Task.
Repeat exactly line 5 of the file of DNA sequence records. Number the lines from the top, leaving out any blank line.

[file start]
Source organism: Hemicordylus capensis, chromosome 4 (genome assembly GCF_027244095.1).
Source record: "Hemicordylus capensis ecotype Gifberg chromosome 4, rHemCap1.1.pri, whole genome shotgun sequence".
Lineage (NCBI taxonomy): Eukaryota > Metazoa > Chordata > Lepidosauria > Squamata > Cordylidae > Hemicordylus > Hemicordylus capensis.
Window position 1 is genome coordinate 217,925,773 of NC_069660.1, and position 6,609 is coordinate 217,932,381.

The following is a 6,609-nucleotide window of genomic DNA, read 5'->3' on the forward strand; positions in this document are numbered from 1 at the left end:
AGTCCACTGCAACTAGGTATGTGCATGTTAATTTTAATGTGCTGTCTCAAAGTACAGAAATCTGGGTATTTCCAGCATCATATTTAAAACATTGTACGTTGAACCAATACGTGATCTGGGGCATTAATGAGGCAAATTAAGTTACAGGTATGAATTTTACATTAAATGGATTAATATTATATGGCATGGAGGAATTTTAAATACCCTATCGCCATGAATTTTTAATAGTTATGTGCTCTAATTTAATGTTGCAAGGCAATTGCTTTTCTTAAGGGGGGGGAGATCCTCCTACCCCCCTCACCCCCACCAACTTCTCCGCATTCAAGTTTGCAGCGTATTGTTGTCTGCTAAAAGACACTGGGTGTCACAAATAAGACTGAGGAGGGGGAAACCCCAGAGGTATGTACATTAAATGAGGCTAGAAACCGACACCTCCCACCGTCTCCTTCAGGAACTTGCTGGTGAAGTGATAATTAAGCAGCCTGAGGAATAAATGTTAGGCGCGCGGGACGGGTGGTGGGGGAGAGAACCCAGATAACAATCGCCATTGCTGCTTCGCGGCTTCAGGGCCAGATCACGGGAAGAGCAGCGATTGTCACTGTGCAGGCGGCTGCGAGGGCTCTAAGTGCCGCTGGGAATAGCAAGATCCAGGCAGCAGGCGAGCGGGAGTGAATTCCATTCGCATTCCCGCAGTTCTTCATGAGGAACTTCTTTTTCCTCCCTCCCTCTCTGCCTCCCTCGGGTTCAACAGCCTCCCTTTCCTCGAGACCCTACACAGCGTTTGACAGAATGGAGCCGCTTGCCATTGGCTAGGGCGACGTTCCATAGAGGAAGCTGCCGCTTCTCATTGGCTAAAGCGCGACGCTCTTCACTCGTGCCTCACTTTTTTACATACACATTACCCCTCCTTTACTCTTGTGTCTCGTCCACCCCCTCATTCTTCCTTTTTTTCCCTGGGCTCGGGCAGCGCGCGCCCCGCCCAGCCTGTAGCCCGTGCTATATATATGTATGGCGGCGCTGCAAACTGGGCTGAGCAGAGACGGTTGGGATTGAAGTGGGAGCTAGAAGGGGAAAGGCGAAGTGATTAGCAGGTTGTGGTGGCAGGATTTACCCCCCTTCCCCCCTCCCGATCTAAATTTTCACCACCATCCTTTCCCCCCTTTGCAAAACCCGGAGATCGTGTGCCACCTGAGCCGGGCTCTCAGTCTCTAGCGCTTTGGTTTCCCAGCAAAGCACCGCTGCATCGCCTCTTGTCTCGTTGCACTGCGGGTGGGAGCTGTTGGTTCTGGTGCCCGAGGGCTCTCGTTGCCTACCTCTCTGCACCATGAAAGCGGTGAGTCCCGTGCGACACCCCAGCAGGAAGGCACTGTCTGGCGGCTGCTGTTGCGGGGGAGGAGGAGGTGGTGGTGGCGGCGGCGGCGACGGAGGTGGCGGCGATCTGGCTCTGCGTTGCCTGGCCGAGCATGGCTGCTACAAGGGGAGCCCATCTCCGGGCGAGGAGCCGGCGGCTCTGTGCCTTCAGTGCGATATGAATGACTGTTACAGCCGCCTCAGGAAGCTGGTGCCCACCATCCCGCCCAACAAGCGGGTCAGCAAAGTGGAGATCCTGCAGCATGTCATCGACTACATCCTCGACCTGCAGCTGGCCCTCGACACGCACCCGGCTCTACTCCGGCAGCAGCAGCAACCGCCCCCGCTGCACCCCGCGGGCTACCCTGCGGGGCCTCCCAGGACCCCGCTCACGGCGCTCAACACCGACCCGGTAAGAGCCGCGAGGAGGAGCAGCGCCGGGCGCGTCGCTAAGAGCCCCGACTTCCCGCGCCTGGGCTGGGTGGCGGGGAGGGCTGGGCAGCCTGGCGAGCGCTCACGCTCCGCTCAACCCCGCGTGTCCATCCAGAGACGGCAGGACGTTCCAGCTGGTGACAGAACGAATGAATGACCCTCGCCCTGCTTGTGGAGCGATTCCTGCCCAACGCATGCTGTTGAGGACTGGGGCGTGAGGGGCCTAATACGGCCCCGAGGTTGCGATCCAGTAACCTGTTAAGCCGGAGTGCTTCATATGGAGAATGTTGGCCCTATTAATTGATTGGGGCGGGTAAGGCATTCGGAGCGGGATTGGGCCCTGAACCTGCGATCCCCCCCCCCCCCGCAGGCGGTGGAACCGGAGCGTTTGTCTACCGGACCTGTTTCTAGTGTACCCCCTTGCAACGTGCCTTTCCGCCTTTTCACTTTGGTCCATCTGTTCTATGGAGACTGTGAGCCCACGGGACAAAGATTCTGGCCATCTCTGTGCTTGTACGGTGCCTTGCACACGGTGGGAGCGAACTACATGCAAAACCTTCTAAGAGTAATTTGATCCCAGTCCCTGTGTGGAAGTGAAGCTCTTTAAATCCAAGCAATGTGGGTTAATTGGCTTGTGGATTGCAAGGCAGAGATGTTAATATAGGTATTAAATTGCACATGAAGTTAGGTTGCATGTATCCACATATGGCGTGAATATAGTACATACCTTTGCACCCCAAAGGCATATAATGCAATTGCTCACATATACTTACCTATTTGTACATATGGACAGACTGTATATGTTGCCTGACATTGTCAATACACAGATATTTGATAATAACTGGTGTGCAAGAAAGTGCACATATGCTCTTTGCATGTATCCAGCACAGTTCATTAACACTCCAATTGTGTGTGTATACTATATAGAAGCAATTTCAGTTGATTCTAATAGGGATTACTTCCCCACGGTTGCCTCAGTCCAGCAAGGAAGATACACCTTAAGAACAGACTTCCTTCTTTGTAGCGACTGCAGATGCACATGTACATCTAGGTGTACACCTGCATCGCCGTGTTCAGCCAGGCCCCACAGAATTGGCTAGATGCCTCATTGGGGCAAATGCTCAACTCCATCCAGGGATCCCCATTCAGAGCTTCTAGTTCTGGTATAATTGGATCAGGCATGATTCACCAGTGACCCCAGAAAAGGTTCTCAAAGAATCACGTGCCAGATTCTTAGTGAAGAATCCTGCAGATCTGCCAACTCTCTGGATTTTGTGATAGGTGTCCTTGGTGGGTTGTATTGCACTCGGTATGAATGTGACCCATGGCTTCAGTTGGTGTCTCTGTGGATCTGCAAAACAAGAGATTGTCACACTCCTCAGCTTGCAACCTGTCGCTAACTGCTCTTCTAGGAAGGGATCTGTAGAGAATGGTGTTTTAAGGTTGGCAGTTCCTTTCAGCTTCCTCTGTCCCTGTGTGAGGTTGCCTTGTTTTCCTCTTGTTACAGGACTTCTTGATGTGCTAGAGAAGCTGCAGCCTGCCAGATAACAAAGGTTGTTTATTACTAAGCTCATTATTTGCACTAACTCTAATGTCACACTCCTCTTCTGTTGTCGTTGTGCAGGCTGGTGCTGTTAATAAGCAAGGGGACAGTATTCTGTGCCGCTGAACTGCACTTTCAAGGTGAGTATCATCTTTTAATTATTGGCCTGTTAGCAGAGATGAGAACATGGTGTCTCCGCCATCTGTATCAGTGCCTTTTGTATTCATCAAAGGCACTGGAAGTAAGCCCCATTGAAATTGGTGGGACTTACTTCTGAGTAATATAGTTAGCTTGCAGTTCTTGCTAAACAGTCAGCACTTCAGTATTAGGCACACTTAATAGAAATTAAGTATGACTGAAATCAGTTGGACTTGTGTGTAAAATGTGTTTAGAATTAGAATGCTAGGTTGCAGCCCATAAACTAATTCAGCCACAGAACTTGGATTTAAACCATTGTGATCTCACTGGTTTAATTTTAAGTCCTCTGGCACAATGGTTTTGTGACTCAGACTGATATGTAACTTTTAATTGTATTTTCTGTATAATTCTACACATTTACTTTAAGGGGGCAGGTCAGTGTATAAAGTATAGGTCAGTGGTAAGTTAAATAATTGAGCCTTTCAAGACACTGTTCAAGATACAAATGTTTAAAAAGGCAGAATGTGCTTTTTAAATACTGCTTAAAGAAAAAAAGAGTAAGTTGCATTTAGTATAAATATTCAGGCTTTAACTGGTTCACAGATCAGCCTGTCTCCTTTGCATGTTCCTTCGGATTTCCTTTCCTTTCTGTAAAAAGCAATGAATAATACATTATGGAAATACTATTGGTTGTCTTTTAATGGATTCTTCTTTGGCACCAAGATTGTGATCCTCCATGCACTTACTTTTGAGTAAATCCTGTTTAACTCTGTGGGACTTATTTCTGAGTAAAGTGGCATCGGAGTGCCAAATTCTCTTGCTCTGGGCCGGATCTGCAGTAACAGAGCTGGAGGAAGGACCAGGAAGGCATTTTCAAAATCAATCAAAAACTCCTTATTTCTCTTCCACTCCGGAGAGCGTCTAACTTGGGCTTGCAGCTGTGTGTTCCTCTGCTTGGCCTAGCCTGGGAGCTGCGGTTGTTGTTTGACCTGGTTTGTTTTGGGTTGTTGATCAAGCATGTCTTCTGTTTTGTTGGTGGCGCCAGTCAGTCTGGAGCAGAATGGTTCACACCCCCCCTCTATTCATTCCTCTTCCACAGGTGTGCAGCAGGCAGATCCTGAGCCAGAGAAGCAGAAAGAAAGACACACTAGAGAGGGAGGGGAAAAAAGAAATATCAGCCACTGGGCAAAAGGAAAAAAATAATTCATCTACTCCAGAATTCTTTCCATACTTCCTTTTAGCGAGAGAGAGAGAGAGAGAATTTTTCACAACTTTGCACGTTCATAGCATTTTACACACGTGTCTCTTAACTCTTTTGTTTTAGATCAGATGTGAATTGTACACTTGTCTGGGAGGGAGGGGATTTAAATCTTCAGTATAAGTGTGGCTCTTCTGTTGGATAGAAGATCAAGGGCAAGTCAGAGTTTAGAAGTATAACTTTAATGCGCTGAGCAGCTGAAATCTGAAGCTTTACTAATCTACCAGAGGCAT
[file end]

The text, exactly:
The following is a 6,609-nucleotide window of genomic DNA, read 5'->3' on the forward strand; positions in this document are numbered from 1 at the left end: